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By now, surely you’re recovering from your sugarshock candy coma, after indulging in one of this country’s most sacred yearly rituals. A day in which young children and grown adults alike engage in a bit of cosplay and consume a cacophonous mixture of confectionaries—chasing pre-portioned bites of Snickers with handfuls of Runts.

Personally, I’m a bit split on Halloween—I’m not a fan of spooky couture, but I’m also in no position to turn down the chance to stock up on several full pound bags of M&M’S without the shame that would usually attend such behavior. Truth be told, my favorite “candy” holiday isn’t even Halloween; it’s Easter, on account of that being the one time of year when Reese’s finally sells the perfect ratio of peanut butter to hard candy shell in its Reese’s Pieces Eggs.

Still, the occasion of Halloween does provide me with a good excuse to bring attention to a particular monster that has mostly gone unnoticed over the last few decades outside of a very niche audience. The reader should be warned, however, that this monster is unlike anything he or she is likely to have encountered. You’ll need no pitchforks or silver bullets or wooden stakes—only curiosity and a bit of patience to help me track it down.

And lest anyone accuse me of a kind of literary bait and switch, I’ll just come right out and say it. The monster we seek is mathematical in nature. But as far as I’m concerned, it’s still as fantastical as anything from the pages of Stoker or Shelley.

I. Fascination with The Monster

In the 1970s, two mathematicians named Robert Griess and Bernd Fischer made independent discoveries—or rather, predictions—of a truly bizarre mathematical object.  Both men predicted that this object should exist, though it wasn’t seen until 1982, when Griess finally figured out a way to write it down.

If it seems odd that mathematicians could predict the existence of some mathematical object, some equation or geometric shape or sequence of numbers, without already having this object in hand, it is only because you have yet to comprehend the strangeness of this object for yourself.

In an early paper, Fischer referred to this object as the Friendly-Giant, but the name didn’t stick. It eventually became known as The Monster. Cue creepy music and an ominous thunderclap.

One of The Monster’s more illustrious admirers has been the mathematician John Conway of Princeton University. Conway is approaching 80, with a full head of middle-parted brown hair, which he often pairs with a wiry grey beard.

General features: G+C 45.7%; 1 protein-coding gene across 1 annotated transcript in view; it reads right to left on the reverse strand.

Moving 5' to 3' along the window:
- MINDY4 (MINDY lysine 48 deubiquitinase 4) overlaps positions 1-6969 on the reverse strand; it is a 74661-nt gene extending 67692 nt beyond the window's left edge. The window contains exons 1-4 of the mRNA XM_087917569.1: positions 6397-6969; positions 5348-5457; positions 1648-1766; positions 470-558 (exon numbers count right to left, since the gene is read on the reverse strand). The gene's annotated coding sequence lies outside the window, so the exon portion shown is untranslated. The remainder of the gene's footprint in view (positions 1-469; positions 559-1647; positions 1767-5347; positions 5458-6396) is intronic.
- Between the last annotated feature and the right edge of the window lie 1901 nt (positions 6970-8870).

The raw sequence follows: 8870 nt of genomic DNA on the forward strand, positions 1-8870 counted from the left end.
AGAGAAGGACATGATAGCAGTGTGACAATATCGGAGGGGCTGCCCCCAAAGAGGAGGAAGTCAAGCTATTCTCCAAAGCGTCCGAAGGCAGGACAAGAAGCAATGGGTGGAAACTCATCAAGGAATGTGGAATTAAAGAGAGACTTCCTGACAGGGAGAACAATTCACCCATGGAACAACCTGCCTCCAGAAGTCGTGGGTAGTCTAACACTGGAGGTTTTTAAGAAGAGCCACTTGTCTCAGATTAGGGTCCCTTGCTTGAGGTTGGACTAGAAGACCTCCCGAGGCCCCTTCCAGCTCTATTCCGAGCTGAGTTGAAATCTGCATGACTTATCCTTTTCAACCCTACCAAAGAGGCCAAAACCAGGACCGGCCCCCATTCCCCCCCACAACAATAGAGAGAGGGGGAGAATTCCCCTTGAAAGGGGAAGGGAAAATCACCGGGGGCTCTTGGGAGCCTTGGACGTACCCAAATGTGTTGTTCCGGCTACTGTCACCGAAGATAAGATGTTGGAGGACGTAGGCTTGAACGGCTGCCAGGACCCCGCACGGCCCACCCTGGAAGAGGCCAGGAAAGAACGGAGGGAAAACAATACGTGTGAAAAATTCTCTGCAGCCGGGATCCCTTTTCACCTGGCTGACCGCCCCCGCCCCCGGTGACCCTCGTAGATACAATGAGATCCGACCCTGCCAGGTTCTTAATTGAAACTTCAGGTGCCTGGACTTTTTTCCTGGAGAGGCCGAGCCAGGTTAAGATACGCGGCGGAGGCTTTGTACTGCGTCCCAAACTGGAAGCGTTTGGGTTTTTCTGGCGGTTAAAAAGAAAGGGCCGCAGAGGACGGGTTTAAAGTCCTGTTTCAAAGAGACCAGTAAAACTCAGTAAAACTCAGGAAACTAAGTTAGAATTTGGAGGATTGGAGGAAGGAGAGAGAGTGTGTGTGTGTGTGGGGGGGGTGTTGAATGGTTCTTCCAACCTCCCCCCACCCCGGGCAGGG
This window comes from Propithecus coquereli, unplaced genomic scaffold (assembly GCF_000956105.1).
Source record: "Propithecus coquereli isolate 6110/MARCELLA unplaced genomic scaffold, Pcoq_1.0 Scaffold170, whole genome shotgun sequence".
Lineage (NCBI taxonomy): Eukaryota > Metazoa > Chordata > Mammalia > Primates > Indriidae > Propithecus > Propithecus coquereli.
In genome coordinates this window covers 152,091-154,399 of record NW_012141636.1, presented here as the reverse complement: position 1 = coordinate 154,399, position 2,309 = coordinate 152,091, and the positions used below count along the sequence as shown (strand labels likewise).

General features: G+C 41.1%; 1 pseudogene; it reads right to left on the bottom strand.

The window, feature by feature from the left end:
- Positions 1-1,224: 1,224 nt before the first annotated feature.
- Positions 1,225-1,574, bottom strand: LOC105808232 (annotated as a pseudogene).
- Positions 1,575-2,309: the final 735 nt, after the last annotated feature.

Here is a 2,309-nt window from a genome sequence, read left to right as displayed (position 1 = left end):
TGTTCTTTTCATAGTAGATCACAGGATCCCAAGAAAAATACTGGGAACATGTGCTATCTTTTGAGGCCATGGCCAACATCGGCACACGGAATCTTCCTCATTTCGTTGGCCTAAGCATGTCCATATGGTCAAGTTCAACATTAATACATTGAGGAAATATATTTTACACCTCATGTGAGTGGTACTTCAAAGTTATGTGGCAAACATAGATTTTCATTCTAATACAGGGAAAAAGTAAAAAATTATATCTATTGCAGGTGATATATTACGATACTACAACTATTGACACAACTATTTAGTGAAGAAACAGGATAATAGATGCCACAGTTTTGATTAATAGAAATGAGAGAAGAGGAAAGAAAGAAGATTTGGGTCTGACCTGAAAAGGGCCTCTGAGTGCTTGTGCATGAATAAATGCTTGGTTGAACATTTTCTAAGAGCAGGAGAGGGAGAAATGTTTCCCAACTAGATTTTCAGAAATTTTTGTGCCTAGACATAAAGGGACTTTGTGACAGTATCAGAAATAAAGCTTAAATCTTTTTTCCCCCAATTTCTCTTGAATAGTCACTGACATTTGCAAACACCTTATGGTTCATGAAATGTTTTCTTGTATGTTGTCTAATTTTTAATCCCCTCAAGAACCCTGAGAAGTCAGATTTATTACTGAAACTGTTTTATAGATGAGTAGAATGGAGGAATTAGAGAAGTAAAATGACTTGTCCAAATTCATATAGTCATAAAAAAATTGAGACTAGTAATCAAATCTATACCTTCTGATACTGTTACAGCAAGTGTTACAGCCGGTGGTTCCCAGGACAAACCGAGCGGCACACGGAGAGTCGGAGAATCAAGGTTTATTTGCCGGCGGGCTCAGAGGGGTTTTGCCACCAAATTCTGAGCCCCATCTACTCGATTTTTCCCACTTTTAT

His hairstyle is a little reminiscent of The Wolverine, no?  (credit PRINCETON UNIVERSITY, OFFICE OF COMMUNICATIONS/DENISE APPLEWHITE)

Conway’s mathematical interests, like his coiffure, may be best characterized as eclectic. In addition to contributions in technical research areas like combinatorics, group theory, and topology, he’s also done work that has more of a populist appeal. He is most famous for creating “The Game of Life,” a two-dimensional simulacrum of the world in which a pattern of black dots migrates across a grid according to some simple logical rules. Watching the pattern of dots evolve—as individual dots undergo processes of “birth” and “death”—one eventually observes fascinating creatures that appear to be moving through their world with a sense of purpose, a sense of life.

Conway became interested in The Monster in the late 1970s, before it had been observed in the wild. In the mid-80s, he published several important papers that helped elucidate the original work done by Griess and Fischer. Those particular elucidations aside, Conway is still perplexed even 30 years later.

“The one thing I’d like to know before I die,” he told an interviewer in 2009, “is why The Monster group exists.”

It would surprise no one to hear a biologist express bafflement about some newly discovered species. Why should this creature have four toes and not five? Why an eye where its ear should be? There are an uncountable number of evolutionary contingencies to consider. Bafflement is a perfectly reasonable mental state for a biologist.

But mathematics is supposed to be different. There are no contingencies in math. No what ifs. Only if, thens.

In such a rigidly predetermined system where one starts with axioms and follows reason wherever she may lead, how can there be any room for surprise?

II. A Brief Mathematical Interlude

Formally, The Monster is what mathematicians refer to as a “group.” In order to get some traction in understanding The Monster, then, we must first understanding a few basic things about groups.

The first inklings of the modern concept of a group are found in the work of Evariste Galois, a Frenchman who, within his brief 20 years of life, managed to get himself arrested for seditious speech against a king, partake (and die) in a duel, and build the foundations of one of the most important actors in modern mathematics—the group. Almost 200 years after Galois, group theory is a staple in the diet of any budding mathematician.

So what is a group?

In essence, a group is a set of mathematical objects along with an operation that can be performed on the mathematical objects, such that performing the operation on any two objects results in another object that is also in the set. Before we get lost in conceptual mumbo jumbo, let’s break it down.